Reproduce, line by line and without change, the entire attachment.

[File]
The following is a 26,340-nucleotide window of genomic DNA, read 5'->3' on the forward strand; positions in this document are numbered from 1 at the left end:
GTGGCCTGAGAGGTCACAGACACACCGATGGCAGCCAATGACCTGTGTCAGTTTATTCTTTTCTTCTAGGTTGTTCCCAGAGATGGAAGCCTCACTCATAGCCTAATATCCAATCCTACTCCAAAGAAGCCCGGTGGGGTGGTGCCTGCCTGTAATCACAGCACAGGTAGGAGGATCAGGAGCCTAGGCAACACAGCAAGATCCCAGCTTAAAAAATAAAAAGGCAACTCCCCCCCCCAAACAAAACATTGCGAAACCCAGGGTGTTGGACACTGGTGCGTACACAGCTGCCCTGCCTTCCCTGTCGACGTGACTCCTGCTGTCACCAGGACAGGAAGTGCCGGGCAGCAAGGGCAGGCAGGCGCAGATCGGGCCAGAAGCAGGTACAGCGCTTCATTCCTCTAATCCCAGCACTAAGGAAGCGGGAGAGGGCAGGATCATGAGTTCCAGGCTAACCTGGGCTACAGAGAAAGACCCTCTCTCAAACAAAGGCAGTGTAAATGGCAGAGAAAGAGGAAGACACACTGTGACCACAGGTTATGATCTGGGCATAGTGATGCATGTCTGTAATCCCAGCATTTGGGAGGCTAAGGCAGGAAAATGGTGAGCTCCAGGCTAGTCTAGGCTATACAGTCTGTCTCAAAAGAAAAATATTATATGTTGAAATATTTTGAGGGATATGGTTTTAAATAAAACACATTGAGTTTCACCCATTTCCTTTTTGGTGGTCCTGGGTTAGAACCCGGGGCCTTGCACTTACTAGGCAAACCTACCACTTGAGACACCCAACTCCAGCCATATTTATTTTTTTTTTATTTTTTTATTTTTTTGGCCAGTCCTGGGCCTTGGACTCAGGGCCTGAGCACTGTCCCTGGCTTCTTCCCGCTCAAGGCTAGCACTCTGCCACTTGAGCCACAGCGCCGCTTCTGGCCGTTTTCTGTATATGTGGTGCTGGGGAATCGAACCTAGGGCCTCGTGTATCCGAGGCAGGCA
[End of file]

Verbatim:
The following is a 26,340-nucleotide window of genomic DNA, read 5'->3' on the forward strand; positions in this document are numbered from 1 at the left end:
GTGGCCTGAGAGGTCACAGACACACCGATGGCAGCCAATGACCTGTGTCAGTTTATTCTTTTCTTCTAGGTTGTTCCCAGAGATGGAAGCCTCACTCATAGCCTAATATCCAATCCTACTCCAAAGAAGCCCGGTGGGGTGGTGCCTGCCTGTAATCACAGCACAGGTAGGAGGATCAGGAGCCTAGGCAACACAGCAAGATCCCAGCTTAAAAAATAAAAAGGCAACTCCCCCCCCCAAACAAAACATTGCGAAACCCAGGGTGTTGGACACTGGTGCGTACACAGCTGCCCTGCCTTCCCTGTCGACGTGACTCCTGCTGTCACCAGGACAGGAAGTGCCGGGCAGCAAGGGCAGGCAGGCGCAGATCGGGCCAGAAGCAGGTACAGCGCTTCATTCCTCTAATCCCAGCACTAAGGAAGCGGGAGAGGGCAGGATCATGAGTTCCAGGCTAACCTGGGCTACAGAGAAAGACCCTCTCTCAAACAAAGGCAGTGTAAATGGCAGAGAAAGAGGAAGACACACTGTGACCACAGGTTATGATCTGGGCATAGTGATGCATGTCTGTAATCCCAGCATTTGGGAGGCTAAGGCAGGAAAATGGTGAGCTCCAGGCTAGTCTAGGCTATACAGTCTGTCTCAAAAGAAAAATATTATATGTTGAAATATTTTGAGGGATATGGTTTTAAATAAAACACATTGAGTTTCACCCATTTCCTTTTTGGTGGTCCTGGGTTAGAACCCGGGGCCTTGCACTTACTAGGCAAACCTACCACTTGAGACACCCAACTCCAGCCATATTTATTTTTTTTTTATTTTTTTATTTTTTTGGCCAGTCCTGGGCCTTGGACTCAGGGCCTGAGCACTGTCCCTGGCTTCTTCCCGCTCAAGGCTAGCACTCTGCCACTTGAGCCACAGCGCCGCTTCTGGCCGTTTTCTGTATATGTGGTGCTGGGGAATCGAACCTAGGGCCTCGTGTATCCGAGGCAGGCA